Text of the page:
UNESCO warns of the need for greater presence of concepts such as knowledge of the world, climate change and gender equality in the Latin America and the Caribbean’s curricula

The report “¿Qué se espera que aprendan los estudiantes de América Latina y el Caribe? Análisis curricular del Estudio Regional Comparativo y Explicativo (ERCE 2019), (What are students in Latin America and the Caribbean expected to learn? Curriculum Analysis of the Regional Comparative and Explanatory Study, ERCE 2019), was released by the Regional Bureau for Education in Latin America and the Caribbean (OREALC/UNESCO Santiago), through its Latin American Laboratory for Assessment of the Quality of Education (LLECE).

This curriculum analysis is part of the ERCE 2019 study, a large-scale research study assessing the learning achievements of students in Latin America and the Caribbean, the results of which will be available in mid 2021.

UNESCO’s research, which was supported by UNICEF and with the technical participation of Universidad de Chile’s Center for Advanced Research in Education (CIAE), focused on the analysis of the curriculum content of 3rd and 6th grades of primary school in 19 countries: Argentina, Bolivia, Brazil, Chile, Colombia, Costa Rica, Cuba, Dominican Republic, Ecuador, El Salvador, Guatemala, Honduras, Mexico, Nicaragua, Panama, Paraguay, Peru, Uruguay, and Venezuela.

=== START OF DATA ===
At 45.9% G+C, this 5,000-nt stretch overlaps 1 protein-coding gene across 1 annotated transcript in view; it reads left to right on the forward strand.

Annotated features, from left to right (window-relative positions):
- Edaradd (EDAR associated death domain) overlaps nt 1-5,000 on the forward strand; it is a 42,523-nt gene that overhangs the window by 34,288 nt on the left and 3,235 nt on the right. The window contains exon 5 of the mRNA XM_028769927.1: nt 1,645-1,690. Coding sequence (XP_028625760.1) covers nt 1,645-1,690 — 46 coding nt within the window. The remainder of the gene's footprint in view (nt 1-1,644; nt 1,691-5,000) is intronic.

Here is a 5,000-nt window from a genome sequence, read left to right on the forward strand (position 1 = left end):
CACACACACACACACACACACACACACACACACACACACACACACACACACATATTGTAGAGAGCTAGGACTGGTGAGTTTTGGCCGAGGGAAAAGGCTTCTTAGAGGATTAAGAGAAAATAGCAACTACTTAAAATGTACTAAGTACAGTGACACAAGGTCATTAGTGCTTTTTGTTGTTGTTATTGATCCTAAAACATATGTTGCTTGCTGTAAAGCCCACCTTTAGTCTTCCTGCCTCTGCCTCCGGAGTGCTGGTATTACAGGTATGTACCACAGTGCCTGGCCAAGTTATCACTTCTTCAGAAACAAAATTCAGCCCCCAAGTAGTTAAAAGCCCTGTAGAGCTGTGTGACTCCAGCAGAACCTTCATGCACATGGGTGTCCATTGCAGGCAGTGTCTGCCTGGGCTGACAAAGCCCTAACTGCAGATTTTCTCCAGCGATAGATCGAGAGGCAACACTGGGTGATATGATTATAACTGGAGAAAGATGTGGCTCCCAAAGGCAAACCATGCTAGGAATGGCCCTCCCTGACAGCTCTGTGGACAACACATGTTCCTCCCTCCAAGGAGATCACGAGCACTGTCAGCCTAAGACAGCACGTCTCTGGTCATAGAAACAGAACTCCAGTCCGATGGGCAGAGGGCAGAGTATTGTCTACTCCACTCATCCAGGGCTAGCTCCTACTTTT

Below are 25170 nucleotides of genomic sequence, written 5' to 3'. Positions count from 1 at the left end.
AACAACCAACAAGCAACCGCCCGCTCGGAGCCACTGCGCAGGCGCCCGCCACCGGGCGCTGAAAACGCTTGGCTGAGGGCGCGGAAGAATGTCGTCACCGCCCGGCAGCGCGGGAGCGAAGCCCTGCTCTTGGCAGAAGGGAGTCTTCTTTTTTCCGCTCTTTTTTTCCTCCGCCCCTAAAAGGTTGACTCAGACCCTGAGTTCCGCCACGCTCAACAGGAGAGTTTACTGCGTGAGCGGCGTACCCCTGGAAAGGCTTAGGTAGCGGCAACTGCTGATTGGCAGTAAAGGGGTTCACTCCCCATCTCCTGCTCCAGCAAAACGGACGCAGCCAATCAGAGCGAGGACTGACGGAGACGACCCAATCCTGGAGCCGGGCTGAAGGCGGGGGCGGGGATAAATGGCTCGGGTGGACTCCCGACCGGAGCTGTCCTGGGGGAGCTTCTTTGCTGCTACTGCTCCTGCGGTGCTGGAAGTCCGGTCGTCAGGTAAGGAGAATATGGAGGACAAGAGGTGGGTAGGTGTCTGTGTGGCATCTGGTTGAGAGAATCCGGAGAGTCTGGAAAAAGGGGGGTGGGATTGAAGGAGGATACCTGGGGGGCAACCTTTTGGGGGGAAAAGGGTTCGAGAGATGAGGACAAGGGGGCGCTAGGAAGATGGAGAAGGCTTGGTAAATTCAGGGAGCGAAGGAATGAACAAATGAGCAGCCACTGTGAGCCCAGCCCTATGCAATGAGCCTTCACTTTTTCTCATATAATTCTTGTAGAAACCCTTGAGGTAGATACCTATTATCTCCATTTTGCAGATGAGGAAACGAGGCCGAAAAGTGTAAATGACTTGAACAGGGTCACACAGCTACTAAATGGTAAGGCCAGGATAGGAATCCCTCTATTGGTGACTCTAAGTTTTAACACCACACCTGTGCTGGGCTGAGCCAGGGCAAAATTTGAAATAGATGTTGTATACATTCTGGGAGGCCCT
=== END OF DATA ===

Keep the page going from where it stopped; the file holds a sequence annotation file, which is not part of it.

The Director of the Regional Bureau for Education in Latin America and the Caribbean (OREALC/UNESCO Santiago), Claudia Uribe, explained that this study was carried out to learn about the contents and competencies prioritized by the different countries of the region and to highlight the visions and curricular trends at the time prior to the Covid-19 pandemic. “These are inputs that UNESCO makes available so that each country may review its national curriculum from a comparative perspective and assess how it responds to what students need to learn in order to develop academically and socio-emotionally as citizens of the 21st century, in an increasingly diverse society, as proposed by the 2030 Education Agenda”.

Among the findings, the report highlights in the area of Reading the relevance of working with a diversity of texts and the emphasis on literal and inferential reading comprehension, as well as reading strategies for comprehension, such as monitoring or re-reading. The report also points out a lesser presence of concepts linked to the areas of Decoding and Reflection and Evaluation on texts, which is especially relevant in these times due to the consumption of different quality contents by children on the Internet.

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